Understand what you – and your partner – are comfortable spending early on in your process and at key points throughout (e.g. at each major decision point). Be sure to set aside at least a little bit for the unexpected: additional medication, car or home repair, date nights, or an opportunity for a weekend getaway.
There are lots of free or low cost options for support and even many supplemental treatments. Most fertility clinics will work with patients for reduced pricing options or payment plans.
And, please keep in mind, there is no silver bullet. Use your best judgement, do your research, and ask your doctor or another trusted expert for their opinion when you feel stuck in deciding if an additional treatment or resource will be helpful. Anyone who promises they WILL get you pregnant if you purchase whatever they are selling – is lying.
We live in a world of non-stop activity and endless to do lists. It can be a badge of honor to tell someone how busy we are; many workplaces applaud the overworked and “team players” who are involved in seemingly everything.
When it comes to our fertility, busyness can be a terrific distraction. Especially during a “two week wait”, I encourage my clients to prepare to occupy their minds and hands with joyful and engaging things as a way to distract from the overthinking, fear, and worry that can consume us during that time.
So how does busyness become unhealthy? Much like the rest of the list – when it is consuming. When it blocks out more peaceful activities or prevents us from truly feeling and understanding our hearts. Part of a fertility journey is exactly that – a journey to a new place, a transition into a new being. If we are too busy with the minutiae of daily life, too focused on completing a checklist of things, forcing too much activity onto ourselves we lose the opportunity to rest or find calmness.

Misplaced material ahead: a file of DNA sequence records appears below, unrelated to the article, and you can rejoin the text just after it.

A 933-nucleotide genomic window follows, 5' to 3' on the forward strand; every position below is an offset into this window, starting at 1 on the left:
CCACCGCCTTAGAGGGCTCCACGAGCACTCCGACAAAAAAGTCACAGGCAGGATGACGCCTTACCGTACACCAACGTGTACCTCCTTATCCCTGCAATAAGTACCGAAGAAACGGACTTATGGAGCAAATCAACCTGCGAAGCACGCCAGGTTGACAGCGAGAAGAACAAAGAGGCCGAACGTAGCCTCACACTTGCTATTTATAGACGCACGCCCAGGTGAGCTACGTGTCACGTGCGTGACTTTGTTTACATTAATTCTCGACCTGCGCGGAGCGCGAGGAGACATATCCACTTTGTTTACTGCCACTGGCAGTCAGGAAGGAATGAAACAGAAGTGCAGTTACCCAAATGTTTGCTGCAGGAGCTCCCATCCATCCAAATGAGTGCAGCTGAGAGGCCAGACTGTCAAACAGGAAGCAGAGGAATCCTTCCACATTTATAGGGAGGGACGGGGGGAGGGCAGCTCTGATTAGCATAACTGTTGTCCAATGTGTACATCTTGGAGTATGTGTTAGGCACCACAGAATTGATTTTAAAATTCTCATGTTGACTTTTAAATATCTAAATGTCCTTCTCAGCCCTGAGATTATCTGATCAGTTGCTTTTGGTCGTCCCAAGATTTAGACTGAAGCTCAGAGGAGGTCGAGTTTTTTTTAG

Our bodies need the rest and calmness to function optimally. The busyness keeps our sympathetic nervous system engaged – preparing for physical and mental activity. Our hearts beat faster, our lungs pull in more air, and our digestion slows. In order to balance this and allow our systems to recuperate, we need to rest and allow our parasympathetic nervous system some time to take over: it stimulates digestion, activates various metabolic processes and helps us to relax.
Withdrawing from People and Activities You Love
It is all too common for women and couples struggling with infertility to withdraw from friends and activities that they once loved, but now cause additional pain. Things like pregnant women, small children, dinners full of “prohibited” food and drink can oftentimes be stressful reminders of what we very much want but are, at least for the moment, not able to have.
This can be a slippery slope, though. Be aware of how isolated you become. It is one thing to draw some boundaries and even temporarily remove yourself from stressful or sad situations. It can become unhealthy, though, when your support system is reduced to the point of ineffectiveness.
Seek out support from a mentor through Fruitful Fertility, a support group, a coach or therapist. Have an honest conversation with your friends about what you need from them right now. Check in with your partner about what he needs and ensure you build in “fertility-free” time together. Take some time to think about what you love to do – what gives you joy and fills you with energy – and ensure you’re doing a bit of that daily. A fertility journey can be a long and winding road, so seek ways to fill your proverbial cup before it runs empty.
In the end, I do think changes I made to my lifestyle made me healthier and made a difference in my fertility outcome – but not because of the way I prayed or meditated or because I did or didn’t eat something.
What helped was the shift in my focus from solely becoming pregnant to a broader one of health, nourishment, and gently enabling my body to support a baby and motherhood.
It is my sincere hope that you, too, are able to find your healthy balance as you try to conceive.